Monday, August 20, 2018
Wednesday, May 9, 2018
After months of preparation the day came for our triathlon. We drove to Farmington, NM on Friday night, had some Chick-fil-a with the Barnes crew, and went to bed as early as we could. Saturday we drove the 45 minutes onto the reservation to Shiprock for the triathlon.
I should have known that this triathlon might turn out crazy. I mean, it was on the res after all. Shiprock is not the prettiest place in New Mexico. And I heard from Julie that there were only 30 racers. What? That is totally weird for a triathlon. But, I figured it might be nice not to be so crowded in the swim. I had previously emailed the race organizer and asked him three very specific, numbered questions. He only answered one of them. He didn't even answer the question about what time my race started! These were just the beginning signs of pending trouble.
We got to the race site around 7:30 since we thought the Olympic wave started at 8:00. The race coordinator (RC) explained the bike portion - that it would be an out-and-back along the highway and that "there should be someone there to let you know when to turn around." Should??? Another red flag. Then as he described the run course, he said it was a loop around the school, on a running path. There would be an aide station at halfway. His directions were marvelously vague. Again, I was worried. I even asked if people would be there to point us in the right direction. Remember, there would only be 30 of us running this race, and some were doing the Olympic distance, and some would be at least 10 minutes behind the first group because of different heats in the pool swim. He assured me it would be clear. I was still nervous.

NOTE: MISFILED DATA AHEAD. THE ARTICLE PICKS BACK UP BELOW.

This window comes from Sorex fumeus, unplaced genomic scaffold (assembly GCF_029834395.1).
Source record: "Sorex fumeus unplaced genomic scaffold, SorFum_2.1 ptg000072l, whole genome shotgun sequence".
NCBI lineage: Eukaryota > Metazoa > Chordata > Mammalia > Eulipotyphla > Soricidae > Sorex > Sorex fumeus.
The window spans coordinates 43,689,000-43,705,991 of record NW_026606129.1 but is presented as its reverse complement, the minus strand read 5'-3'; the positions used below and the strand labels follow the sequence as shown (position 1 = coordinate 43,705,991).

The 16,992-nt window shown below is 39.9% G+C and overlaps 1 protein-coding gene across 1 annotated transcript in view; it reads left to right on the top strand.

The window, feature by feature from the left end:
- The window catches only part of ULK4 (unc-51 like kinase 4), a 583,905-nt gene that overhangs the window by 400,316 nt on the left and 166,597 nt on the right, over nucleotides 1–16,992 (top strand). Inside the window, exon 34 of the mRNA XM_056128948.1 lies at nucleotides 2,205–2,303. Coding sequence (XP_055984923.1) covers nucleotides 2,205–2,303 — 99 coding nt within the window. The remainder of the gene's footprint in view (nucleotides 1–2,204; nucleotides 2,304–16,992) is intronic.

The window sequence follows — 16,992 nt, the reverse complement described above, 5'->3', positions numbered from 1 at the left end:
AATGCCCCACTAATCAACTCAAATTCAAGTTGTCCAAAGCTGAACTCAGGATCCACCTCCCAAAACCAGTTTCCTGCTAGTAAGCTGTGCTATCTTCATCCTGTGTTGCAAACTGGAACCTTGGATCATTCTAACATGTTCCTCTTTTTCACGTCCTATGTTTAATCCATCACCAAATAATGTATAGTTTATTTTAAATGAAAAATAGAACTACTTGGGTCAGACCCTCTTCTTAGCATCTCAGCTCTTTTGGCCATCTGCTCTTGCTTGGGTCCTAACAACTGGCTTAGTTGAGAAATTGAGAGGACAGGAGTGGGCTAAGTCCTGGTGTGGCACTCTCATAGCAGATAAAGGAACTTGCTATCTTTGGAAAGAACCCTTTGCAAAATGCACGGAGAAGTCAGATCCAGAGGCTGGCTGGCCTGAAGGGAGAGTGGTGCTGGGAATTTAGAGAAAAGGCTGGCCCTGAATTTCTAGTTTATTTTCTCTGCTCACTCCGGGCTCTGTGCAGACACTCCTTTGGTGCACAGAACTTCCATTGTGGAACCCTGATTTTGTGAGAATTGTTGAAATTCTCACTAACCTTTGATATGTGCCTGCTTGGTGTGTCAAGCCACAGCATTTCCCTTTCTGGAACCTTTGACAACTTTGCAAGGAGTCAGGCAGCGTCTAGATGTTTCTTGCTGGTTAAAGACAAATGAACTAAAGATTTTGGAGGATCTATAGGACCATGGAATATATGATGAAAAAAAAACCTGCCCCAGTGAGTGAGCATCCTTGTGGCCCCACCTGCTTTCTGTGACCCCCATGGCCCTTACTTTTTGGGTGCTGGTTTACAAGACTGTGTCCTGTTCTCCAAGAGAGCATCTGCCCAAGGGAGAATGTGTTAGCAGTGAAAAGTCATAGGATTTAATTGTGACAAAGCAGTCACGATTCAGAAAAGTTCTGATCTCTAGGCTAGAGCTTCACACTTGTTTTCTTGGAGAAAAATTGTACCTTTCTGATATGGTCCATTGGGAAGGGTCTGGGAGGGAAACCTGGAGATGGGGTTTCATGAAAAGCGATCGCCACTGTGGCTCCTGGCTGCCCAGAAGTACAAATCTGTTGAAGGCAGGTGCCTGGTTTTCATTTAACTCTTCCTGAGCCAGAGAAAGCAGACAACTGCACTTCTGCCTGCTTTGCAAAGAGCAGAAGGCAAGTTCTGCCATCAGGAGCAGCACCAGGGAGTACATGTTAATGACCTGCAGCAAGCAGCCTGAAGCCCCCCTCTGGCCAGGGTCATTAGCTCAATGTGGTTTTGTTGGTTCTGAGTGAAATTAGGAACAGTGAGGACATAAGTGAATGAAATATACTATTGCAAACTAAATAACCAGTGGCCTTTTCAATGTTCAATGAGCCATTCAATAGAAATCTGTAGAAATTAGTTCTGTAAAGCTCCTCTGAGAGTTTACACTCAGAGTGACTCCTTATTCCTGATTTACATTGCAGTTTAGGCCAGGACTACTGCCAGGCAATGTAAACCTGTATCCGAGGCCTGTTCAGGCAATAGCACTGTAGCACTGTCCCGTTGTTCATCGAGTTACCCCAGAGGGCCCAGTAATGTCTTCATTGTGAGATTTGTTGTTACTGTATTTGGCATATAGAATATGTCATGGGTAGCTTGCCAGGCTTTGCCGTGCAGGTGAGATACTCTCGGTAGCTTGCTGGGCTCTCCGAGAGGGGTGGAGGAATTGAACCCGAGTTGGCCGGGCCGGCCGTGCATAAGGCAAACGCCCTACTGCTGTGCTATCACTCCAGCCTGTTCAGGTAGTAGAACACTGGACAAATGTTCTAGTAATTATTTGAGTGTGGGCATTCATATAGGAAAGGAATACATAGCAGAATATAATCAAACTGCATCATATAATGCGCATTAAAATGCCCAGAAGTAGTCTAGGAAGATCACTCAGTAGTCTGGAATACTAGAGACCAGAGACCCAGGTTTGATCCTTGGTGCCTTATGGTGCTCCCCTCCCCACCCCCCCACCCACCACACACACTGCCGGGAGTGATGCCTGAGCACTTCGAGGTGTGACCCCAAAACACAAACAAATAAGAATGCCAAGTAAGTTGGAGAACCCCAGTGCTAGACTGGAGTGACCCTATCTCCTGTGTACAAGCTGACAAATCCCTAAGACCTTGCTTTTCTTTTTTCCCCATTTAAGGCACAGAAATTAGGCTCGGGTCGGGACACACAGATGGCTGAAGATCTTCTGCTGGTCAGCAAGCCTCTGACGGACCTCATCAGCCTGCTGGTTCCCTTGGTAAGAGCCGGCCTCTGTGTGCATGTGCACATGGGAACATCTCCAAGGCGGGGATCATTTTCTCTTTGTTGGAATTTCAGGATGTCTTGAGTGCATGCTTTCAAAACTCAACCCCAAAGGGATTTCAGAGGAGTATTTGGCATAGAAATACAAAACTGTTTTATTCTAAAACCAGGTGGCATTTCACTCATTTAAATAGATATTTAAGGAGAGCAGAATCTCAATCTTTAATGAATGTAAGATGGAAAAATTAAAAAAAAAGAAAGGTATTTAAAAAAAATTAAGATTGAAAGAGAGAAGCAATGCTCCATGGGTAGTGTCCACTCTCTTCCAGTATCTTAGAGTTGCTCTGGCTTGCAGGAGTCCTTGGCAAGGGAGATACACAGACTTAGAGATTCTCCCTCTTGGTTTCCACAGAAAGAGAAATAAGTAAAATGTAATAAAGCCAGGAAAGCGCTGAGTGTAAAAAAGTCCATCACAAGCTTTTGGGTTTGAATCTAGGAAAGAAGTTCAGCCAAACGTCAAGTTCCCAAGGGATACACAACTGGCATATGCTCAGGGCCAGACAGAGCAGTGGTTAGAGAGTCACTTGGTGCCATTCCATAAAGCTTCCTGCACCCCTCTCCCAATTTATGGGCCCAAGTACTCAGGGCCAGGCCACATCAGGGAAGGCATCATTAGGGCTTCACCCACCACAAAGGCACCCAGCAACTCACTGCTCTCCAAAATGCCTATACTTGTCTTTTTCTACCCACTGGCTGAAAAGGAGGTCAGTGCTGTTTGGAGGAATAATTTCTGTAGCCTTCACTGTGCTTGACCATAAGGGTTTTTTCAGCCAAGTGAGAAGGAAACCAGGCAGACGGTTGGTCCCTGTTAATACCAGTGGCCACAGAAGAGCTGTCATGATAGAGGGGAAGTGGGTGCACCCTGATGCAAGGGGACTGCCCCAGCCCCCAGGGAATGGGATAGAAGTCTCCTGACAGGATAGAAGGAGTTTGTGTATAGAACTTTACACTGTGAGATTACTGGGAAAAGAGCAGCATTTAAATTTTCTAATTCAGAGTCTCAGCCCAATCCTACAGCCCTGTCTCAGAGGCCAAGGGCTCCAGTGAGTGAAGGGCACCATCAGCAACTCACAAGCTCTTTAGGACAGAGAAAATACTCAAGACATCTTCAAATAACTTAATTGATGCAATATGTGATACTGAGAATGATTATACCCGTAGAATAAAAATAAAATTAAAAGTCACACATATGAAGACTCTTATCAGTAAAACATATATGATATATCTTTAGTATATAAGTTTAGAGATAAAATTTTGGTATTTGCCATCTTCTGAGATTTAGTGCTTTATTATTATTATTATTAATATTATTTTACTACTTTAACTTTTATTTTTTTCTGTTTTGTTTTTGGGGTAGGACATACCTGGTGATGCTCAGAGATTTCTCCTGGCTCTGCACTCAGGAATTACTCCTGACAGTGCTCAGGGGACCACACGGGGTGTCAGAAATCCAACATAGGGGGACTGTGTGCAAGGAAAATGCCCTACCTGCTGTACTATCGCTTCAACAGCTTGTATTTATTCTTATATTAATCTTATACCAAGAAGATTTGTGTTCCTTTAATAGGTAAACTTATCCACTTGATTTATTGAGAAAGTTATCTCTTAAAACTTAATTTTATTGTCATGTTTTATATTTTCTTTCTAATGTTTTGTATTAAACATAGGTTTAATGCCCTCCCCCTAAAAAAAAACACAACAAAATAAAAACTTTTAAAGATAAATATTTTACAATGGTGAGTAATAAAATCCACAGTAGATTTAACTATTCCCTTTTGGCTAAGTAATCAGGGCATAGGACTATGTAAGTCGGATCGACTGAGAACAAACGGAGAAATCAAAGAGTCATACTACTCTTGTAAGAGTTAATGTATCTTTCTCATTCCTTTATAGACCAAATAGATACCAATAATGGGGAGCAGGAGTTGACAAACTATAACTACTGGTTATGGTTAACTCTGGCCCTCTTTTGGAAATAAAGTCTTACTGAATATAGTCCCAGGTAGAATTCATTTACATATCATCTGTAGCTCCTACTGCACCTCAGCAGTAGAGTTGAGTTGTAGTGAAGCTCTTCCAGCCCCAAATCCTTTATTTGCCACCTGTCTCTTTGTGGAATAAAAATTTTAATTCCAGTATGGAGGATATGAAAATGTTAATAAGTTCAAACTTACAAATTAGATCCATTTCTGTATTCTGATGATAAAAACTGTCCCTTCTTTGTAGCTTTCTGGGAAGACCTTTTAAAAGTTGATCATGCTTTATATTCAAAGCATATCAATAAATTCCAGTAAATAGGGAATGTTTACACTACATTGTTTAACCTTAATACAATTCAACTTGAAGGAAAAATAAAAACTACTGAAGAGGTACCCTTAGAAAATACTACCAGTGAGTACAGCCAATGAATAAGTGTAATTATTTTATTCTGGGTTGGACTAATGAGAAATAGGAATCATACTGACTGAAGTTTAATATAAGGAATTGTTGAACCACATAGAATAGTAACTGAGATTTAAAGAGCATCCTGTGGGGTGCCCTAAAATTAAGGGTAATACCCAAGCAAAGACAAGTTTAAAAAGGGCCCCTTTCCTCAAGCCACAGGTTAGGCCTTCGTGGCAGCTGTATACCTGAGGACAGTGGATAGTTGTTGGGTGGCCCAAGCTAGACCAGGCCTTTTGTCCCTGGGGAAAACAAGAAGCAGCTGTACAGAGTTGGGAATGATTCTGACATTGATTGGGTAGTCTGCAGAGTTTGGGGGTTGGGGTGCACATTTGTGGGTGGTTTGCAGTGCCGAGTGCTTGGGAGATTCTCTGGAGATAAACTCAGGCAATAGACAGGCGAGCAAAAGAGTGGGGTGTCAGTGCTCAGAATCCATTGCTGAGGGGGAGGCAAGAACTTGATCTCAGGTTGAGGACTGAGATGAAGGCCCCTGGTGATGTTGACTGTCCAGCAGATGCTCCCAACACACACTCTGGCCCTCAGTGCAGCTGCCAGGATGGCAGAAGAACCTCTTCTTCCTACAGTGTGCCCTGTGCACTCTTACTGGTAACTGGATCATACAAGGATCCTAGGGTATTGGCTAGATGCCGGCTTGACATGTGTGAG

One of the benefits of this tri was that it was in a pool. Open water is a totally different beast, so it was nice to start the season with something easy. The drawback was that there could only be about 12 swimmers in the pool at a time. And the Olympic racers all had to finish before the sprint group could start. That meant that we all sat around for 15 minutes and waited for one remarkably slow and admirable swimmer to finish her heat. This wouldn't have bothered me regularly, but I needed to start my race by 9:00 in order to be done by 10:30...so that I could watch my girls race! The RC insisted that he had to start the kids race by 10:30 because he had to be out of the pool by 11:00. Why he thought it would take the kids 30 minutes to swim 2 laps, I don't know. Needless to say, I was ready to jump in the pool by the time the last Olympic swimmer hopped out.
I think our swim started about 9:15. Julie and I claimed the spots closest to the door. The swim went well...Julie finished second in our heat, and I finished fourth.
I'm so glad Julie's mom was there to take pictures!
I made the decision to not add any clothing layers - to tough it out in my wet tri suit. It was windy and kind of chilly, but I figured what the heck. Oh man. That bike ride. It was SOOO windy, and mostly uphill on the way out. I didn't have my phone with me telling me distance and speed like I usually do, so I had no idea how much farther I had til the turn around. I kept hoping to see bikers coming down the hill toward me, but I was 4th in the group, so there were only 3 ahead of me! I was relieved when I finally saw a guy going in the opposite direction. And then I saw Julie! And there WAS a person there telling us where to turn around. After the turn, the first thing I noticed was how quiet it was. Now that I wasn't heading into the wind, it was a quiet spring morning. I felt like I flew for the next 6 miles. Seriously, I braked a lot because I felt too fast. Plus that tailwind sometimes felt like it could push me over!